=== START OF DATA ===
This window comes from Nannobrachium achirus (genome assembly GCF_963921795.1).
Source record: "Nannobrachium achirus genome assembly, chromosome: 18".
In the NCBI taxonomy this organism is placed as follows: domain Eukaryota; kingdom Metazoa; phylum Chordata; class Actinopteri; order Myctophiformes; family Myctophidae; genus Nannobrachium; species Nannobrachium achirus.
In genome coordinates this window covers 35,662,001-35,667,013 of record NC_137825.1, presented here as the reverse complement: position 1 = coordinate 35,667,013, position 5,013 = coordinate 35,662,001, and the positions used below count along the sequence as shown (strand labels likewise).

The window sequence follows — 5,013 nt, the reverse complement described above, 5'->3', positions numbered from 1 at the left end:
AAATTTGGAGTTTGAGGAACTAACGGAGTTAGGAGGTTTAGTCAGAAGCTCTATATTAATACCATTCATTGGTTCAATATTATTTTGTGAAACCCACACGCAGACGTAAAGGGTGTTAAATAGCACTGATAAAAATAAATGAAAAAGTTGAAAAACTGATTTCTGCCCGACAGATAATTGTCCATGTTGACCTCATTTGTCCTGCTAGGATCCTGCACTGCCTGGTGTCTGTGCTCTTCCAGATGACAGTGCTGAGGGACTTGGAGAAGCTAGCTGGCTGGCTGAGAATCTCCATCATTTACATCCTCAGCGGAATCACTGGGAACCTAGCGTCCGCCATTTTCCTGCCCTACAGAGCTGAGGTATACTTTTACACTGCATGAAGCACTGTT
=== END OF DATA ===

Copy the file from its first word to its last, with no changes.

This window comes from Nannobrachium achirus (genome assembly GCF_963921795.1).
Source record: "Nannobrachium achirus genome assembly, chromosome: 18".
In the NCBI taxonomy this organism is placed as follows: domain Eukaryota; kingdom Metazoa; phylum Chordata; class Actinopteri; order Myctophiformes; family Myctophidae; genus Nannobrachium; species Nannobrachium achirus.
In genome coordinates this window covers 35,662,001-35,667,013 of record NC_137825.1, presented here as the reverse complement: position 1 = coordinate 35,667,013, position 5,013 = coordinate 35,662,001, and the positions used below count along the sequence as shown (strand labels likewise).

The window sequence follows — 5,013 nt, the reverse complement described above, 5'->3', positions numbered from 1 at the left end:
AAATTTGGAGTTTGAGGAACTAACGGAGTTAGGAGGTTTAGTCAGAAGCTCTATATTAATACCATTCATTGGTTCAATATTATTTTGTGAAACCCACACGCAGACGTAAAGGGTGTTAAATAGCACTGATAAAAATAAATGAAAAAGTTGAAAAACTGATTTCTGCCCGACAGATAATTGTCCATGTTGACCTCATTTGTCCTGCTAGGATCCTGCACTGCCTGGTGTCTGTGCTCTTCCAGATGACAGTGCTGAGGGACTTGGAGAAGCTAGCTGGCTGGCTGAGAATCTCCATCATTTACATCCTCAGCGGAATCACTGGGAACCTAGCGTCCGCCATTTTCCTGCCCTACAGAGCTGAGGTATACTTTTACACTGCATGAAGCACTGTT